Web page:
Substantial areas of Māori land were confiscated by the government after the New Zealand wars of the early 1860s. On 5 May 1863, Premier Alfred Domett sent a memorandum to Governor George Grey proposing that Māori in a ‘state of rebellion’ have their lands confiscated as a punishment. At first confiscation was intended to be relatively restricted, but it gradually became more and more elaborate. Land was confiscated both from tribes who had rebelled against the government and from those who had fought as government allies. It was envisaged that military settlers would be placed on confiscated land.
Confiscations under the New Zealand Settlements Act 1863 and its amendments took place in South Auckland, Waikato, Tauranga, Ōpōtiki–Whakatāne, Taranaki, and the Mōhaka–Waikare district in Hawke’s Bay. Confiscations also took place in Poverty Bay under separate legislation.
The biggest confiscations (‘raupatu’ in Māori) were in Waikato and Taranaki. The effects varied from region to region, but the consequences were very severe for Waikato–Tainui tribes; Taranaki tribes; Ngāi Te Rangi in Tauranga; and Ngāti Awa, Whakatōhea and Tūhoe in the eastern Bay of Plenty.
Confiscation in New Zealand has affinities with British practice in other places, particularly 17th-century Ireland and the southern African colonies. Māori naturally resented the confiscations, and some prominent Pākehā criticised the process from the start. Sir William Martin, the former chief justice, published a paper in 1863 in which he argued that the history of Ireland showed ‘how little is to be effected towards the quieting of a country by the confiscation of private land’. All that resulted was a ‘brooding sense of wrong’. 1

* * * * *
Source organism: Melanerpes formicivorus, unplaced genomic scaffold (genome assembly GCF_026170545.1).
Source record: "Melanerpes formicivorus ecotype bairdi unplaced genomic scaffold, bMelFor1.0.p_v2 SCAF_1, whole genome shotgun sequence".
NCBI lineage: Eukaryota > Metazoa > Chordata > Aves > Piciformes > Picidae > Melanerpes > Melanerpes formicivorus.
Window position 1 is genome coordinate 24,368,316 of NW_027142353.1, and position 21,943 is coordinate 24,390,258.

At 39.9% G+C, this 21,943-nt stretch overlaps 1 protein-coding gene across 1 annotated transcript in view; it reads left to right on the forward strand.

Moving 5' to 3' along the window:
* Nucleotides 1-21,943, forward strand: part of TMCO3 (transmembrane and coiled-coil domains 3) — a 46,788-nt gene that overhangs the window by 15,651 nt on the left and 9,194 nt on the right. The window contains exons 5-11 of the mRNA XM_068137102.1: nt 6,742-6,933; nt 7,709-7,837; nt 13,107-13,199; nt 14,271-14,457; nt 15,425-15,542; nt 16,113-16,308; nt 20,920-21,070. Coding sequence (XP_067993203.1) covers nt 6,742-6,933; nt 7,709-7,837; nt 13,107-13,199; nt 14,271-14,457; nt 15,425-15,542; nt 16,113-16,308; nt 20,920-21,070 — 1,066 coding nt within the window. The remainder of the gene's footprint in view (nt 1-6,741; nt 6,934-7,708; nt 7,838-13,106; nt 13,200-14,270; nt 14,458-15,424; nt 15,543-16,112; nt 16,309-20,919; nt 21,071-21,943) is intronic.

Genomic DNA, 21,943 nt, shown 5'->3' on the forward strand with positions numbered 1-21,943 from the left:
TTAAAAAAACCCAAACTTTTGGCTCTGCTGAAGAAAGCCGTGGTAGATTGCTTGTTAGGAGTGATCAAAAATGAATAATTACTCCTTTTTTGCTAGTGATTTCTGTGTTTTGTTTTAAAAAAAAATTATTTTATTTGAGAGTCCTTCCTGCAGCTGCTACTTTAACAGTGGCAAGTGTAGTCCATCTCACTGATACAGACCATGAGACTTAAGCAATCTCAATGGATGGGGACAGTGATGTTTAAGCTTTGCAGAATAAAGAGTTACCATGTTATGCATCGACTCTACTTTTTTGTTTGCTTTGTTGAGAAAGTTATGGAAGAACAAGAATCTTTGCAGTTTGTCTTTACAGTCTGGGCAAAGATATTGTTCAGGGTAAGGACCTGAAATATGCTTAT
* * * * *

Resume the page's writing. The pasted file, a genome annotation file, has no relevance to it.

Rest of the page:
Some land returned
Not all confiscated land was retained by the Crown. Much was returned to Māori, although not always to its original owners. Some ‘returned’ areas were then purchased by the Crown. This happened at Tauranga, where a large part of the ‘returned’ area was purchased from a group of Ngāi Te Rangi chiefs and vested in the Crown shortly afterwards.
The history of each confiscation became very confused and often generated large quantities of amending legislation, petitions, and litigation in the courts. In 1869 Donald McLean, by that time native minister in the Fox–Vogel government, concluded that the confiscations were nothing but an expensive mistake.